Three experiments were undertaken to investigate the possibility that forages containing condensed tannins (CT) may affect nematode parasite burdens and their significance in lambs. In the first trial, lambs were infected with a single dose of 15000 Ostertagia circumcincta and 15000 Trichostrongylus colubriformis infective lavae. Those fed Lotus pedunculatus with or without polyethylene glycol (PEG) had lower faecal egg counts, higher liveweight gains and higher faecal dry matters than lambs fed ryegrass with or without PEG (P<0.05). In the second experiment, lambs with a low, mixed natural worm burden were grazed on sulla (Hedysarium coronarium), a CT containing legume, or lucerne, for 28 days. Lambs drenched with anthelmintic and fed sulla grew faster than those fed lucerne (321 v 215 g/day P<0.05) whilst undrenched lambs had similar growth rates on both species (250 v 220 g/day). In the third experiment, heavily parasitized lambs sired by rams selected for low faecal egg count (resistant) or conventional rams (non-resistant) were grazed on lucerne or sulla for 28 days. When anthelmintic drenches were withheld, the non- resistant sired lambs grew faster on sulla than lucerne (231 v 28 g/day; P<0.0001), as did the resistant sired lambs (181 v 72 g/day; P<0.001) respectively. Drenched non-resistant sired lambs grew faster on the sulla than on lucerne and faster than the resistant sired lambs. These results suggest that forages containing condensed tannins may have an important role to play in developing lamb production systems with less reliance on anthelmintic use for parasite control.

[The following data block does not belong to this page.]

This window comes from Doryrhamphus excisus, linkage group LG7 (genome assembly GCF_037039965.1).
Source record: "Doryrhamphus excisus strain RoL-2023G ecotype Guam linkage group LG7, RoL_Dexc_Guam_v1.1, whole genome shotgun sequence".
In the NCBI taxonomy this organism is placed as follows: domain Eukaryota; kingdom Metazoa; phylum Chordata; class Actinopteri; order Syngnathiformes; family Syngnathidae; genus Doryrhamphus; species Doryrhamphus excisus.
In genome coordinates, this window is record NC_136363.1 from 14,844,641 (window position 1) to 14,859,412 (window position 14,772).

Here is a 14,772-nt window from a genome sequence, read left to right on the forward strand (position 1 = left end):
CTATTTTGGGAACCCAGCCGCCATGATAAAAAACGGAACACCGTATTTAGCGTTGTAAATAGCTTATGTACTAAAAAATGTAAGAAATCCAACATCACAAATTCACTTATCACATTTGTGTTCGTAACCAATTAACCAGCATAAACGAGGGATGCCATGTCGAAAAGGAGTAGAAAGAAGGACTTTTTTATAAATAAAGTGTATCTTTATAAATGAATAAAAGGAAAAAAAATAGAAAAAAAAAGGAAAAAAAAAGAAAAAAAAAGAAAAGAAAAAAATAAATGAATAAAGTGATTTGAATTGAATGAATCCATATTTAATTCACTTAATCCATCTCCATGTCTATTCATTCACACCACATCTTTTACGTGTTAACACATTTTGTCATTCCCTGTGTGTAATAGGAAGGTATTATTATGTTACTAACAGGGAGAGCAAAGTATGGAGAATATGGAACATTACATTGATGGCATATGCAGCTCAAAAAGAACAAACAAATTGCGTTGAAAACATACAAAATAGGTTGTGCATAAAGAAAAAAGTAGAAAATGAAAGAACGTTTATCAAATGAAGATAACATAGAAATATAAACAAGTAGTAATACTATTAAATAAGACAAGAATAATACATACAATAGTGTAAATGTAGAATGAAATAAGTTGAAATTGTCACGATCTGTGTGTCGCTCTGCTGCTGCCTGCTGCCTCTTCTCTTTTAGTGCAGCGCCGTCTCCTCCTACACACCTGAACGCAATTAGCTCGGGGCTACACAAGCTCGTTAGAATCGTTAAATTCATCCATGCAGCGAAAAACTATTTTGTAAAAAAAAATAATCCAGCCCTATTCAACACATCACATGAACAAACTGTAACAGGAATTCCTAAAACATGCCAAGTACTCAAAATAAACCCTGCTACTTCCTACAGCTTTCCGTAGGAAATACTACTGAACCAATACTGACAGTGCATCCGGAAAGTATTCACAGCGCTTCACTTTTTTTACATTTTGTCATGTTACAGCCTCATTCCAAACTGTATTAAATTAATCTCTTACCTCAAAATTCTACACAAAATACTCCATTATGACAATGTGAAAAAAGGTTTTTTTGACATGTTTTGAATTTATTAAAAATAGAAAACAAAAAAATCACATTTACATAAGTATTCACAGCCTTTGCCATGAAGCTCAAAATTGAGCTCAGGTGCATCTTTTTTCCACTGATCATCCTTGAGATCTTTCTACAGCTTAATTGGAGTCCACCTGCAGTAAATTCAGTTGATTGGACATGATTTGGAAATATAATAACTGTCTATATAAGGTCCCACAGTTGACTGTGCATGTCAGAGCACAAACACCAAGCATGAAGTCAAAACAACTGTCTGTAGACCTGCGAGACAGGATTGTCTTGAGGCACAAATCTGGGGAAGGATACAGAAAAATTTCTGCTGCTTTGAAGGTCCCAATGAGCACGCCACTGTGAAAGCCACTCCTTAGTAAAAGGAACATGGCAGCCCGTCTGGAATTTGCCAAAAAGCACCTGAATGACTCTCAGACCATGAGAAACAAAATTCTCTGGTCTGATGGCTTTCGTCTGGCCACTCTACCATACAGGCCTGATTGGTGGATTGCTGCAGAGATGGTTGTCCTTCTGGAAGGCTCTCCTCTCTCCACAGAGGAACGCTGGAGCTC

Proceedings of the New Zealand Society of Animal Production, Volume 53, , 189-196, 1993
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